• Sending your password in email is bad for another reason: email is not completely secure and could be monitored or “sniffed” along the way. Even if they’re storing a hash, sending a password in email remains bad security.

  3. This article already out on Ask Leo! has recommendations for anti-malware tools, including free anti-virus, anti-spyware and more:
    http://ask-leo.com/what_security_software_do_you_recommend.html

    Your antimalware program should inform you if malware has been installed on your computer, however, antimalware tools aren’t 100% effective. Your best protection is to practice safe surfing procedures.
    https://askleo.com/internet_safety_7_steps_to_keeping_your_computer_safe_on_the_internet/

  4. “(I think even hitting 9 characters might be enough, but 10 for sure – for now)”

    I have rainbow tables up to 10 characters in length (lower case alpha numeric), i have not seen any that are greater than 10 characters. The effective key space is 3,760,620,109,779,060 . 9 characters Upper / Lower / alpha numeric would have 13,759,005,997,841,642 possibilities and be a text file size of over half a Terra byte, mind mindbogglingly large.

    • It’s always good to have at least a couple of characters more than the bare minimum. Hackers’ resources are growing along with technology in general. I’d never go less than 14 characters for an important password.

        • True. but length is, by far, the most important factor; I like a minimum of 30-40 characters.

          Unfortunately, at this time, I can’t find the references I have to various research results behind the much greater importance of length but here are some examples using two popular analyzers. Admittedly, they aren’t necessarily accurate in their estimates and use different algorithms but they do show the magnitude difference of length versus complexity.

          Just compare 14 random, mixed characters like “i2N^aE#6z(0QsY” with a simple but long, easy to remember phrase like “I have 1 brother and 2 sisters”

          Using the estimate at https://howsecureismypassword.net/ the former would take 204 million years while the latter would take 1 duodecillion years.

          Using the estimate at http://passfault.com/ the former would take 19 centuries while the latter would take 931,508 centuries.

          Of course, using long and complex passwords are even better but for most people they will use something easy to remember over complex so I recommend taking some little known event from a person’s life and use it; for example, “My first grade teacher was named Mrs. Wilson” or “I received my Princeton Masters degree in Computer Science in 2011”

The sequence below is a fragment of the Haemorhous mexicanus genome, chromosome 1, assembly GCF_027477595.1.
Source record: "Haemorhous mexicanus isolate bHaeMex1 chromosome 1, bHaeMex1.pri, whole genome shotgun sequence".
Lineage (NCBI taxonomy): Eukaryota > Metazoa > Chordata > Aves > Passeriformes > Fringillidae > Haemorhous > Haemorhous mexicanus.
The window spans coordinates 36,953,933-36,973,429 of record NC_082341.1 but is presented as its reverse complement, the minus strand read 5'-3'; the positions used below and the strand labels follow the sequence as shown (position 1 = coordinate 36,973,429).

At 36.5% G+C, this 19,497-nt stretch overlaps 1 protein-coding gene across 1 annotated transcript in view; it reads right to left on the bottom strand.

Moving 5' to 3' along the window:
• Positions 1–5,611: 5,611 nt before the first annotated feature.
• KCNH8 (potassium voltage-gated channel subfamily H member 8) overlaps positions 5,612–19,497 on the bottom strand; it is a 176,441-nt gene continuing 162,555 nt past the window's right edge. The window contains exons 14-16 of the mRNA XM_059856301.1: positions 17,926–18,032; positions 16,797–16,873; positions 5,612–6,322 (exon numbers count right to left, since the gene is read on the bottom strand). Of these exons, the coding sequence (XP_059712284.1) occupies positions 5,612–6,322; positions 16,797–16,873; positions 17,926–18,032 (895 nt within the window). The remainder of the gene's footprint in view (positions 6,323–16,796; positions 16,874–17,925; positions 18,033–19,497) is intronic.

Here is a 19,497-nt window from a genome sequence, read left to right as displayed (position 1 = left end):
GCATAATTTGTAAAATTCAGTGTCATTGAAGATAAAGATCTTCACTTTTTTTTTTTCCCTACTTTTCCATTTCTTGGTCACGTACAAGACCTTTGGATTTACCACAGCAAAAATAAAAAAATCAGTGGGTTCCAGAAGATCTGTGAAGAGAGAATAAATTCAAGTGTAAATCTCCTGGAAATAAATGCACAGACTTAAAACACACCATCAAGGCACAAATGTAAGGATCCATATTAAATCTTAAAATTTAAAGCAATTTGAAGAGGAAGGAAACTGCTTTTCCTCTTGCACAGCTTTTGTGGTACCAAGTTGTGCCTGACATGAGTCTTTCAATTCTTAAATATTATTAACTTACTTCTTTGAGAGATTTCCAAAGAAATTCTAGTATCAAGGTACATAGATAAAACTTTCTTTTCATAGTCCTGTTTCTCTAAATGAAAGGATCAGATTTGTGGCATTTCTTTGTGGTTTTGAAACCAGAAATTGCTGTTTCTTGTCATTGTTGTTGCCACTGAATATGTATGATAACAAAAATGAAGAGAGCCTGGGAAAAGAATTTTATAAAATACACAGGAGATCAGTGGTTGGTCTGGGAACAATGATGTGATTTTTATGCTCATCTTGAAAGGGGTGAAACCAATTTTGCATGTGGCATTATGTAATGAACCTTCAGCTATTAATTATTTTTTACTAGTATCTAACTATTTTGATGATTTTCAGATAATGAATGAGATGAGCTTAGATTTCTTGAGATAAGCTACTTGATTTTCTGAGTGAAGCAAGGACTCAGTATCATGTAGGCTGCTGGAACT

• My default is 24 random characters, upper, lower case, numbers and special characters. I only use less if the site don’t support that long.

    • Once they have your password, the system thinks that they ARE YOU.
      They can do anything you used to be able to.
      Change your password.
      Change your contact data.
      Change your recovery questions.

  5. Last week I was required to open an account with a large bank which has committed many banking atrocities in recent years. (I will be closing the account asap — I don’t trust them to hold any sort of account for me for any length of time).

    The MAXIMUM password they would allow me was 12.

    Another reason to distrust this bank……………………………

      • The good news is European (and many other countries outside the US) banks use two factor authentication via TANs (Transaction Authorization Numbers) which are one use passwords on a printed list, SMS or TAN generator. The down side is a hacker who cracks the PIN would still be able to look at your statements, but since they would need the correct device or list to make any transactions, there is little incentive to try to hack an account.

  6. I didn’t quite understand, “With each attempt, they create the hash;”

    How does the hacker know the formula for creating a hash from a password? Isn’t every database different?

    • The hackers create the hashes by encrypting billions of passwords. Once the hash has been created, they then create a table of passwords and their corresponding hashes. When they find a match, they can look up that hashed password in their table to find the original password. That’s why long and obscure passwords are your best protection, as a brute force generation of hashes can’t go beyond 8 or 9 characters. Common phrases also make poor passwords because hackers might create hashes for very long phrases which are common. For example ohsaycanyouseebythedawn’searlylight (and some variations: changing 0 for oh, c for see and u for u)is 35 characters long, but so common that hackers might create a hash for it.